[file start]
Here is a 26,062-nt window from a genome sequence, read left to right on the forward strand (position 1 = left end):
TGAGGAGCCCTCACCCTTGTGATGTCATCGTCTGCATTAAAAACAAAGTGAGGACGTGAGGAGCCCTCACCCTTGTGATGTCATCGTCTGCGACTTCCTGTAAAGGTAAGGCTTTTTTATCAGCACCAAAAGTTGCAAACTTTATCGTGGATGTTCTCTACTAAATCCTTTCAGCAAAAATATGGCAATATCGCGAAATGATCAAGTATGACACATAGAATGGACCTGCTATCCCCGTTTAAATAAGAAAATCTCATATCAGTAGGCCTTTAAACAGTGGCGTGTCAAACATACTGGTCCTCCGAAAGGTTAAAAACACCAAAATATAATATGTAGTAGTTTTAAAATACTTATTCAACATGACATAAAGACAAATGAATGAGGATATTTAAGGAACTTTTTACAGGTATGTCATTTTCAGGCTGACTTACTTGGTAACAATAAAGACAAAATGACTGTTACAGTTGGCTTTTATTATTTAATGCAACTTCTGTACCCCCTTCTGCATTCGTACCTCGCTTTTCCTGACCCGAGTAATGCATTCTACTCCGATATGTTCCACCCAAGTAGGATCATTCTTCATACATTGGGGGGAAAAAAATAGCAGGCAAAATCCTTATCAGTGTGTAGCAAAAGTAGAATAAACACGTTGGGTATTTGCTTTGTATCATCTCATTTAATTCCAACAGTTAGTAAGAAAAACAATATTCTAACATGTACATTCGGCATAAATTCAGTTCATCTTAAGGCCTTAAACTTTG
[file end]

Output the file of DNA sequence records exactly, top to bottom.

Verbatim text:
Here is a 26,062-nt window from a genome sequence, read left to right on the forward strand (position 1 = left end):
TGAGGAGCCCTCACCCTTGTGATGTCATCGTCTGCATTAAAAACAAAGTGAGGACGTGAGGAGCCCTCACCCTTGTGATGTCATCGTCTGCGACTTCCTGTAAAGGTAAGGCTTTTTTATCAGCACCAAAAGTTGCAAACTTTATCGTGGATGTTCTCTACTAAATCCTTTCAGCAAAAATATGGCAATATCGCGAAATGATCAAGTATGACACATAGAATGGACCTGCTATCCCCGTTTAAATAAGAAAATCTCATATCAGTAGGCCTTTAAACAGTGGCGTGTCAAACATACTGGTCCTCCGAAAGGTTAAAAACACCAAAATATAATATGTAGTAGTTTTAAAATACTTATTCAACATGACATAAAGACAAATGAATGAGGATATTTAAGGAACTTTTTACAGGTATGTCATTTTCAGGCTGACTTACTTGGTAACAATAAAGACAAAATGACTGTTACAGTTGGCTTTTATTATTTAATGCAACTTCTGTACCCCCTTCTGCATTCGTACCTCGCTTTTCCTGACCCGAGTAATGCATTCTACTCCGATATGTTCCACCCAAGTAGGATCATTCTTCATACATTGGGGGGAAAAAAATAGCAGGCAAAATCCTTATCAGTGTGTAGCAAAAGTAGAATAAACACGTTGGGTATTTGCTTTGTATCATCTCATTTAATTCCAACAGTTAGTAAGAAAAACAATATTCTAACATGTACATTCGGCATAAATTCAGTTCATCTTAAGGCCTTAAACTTTG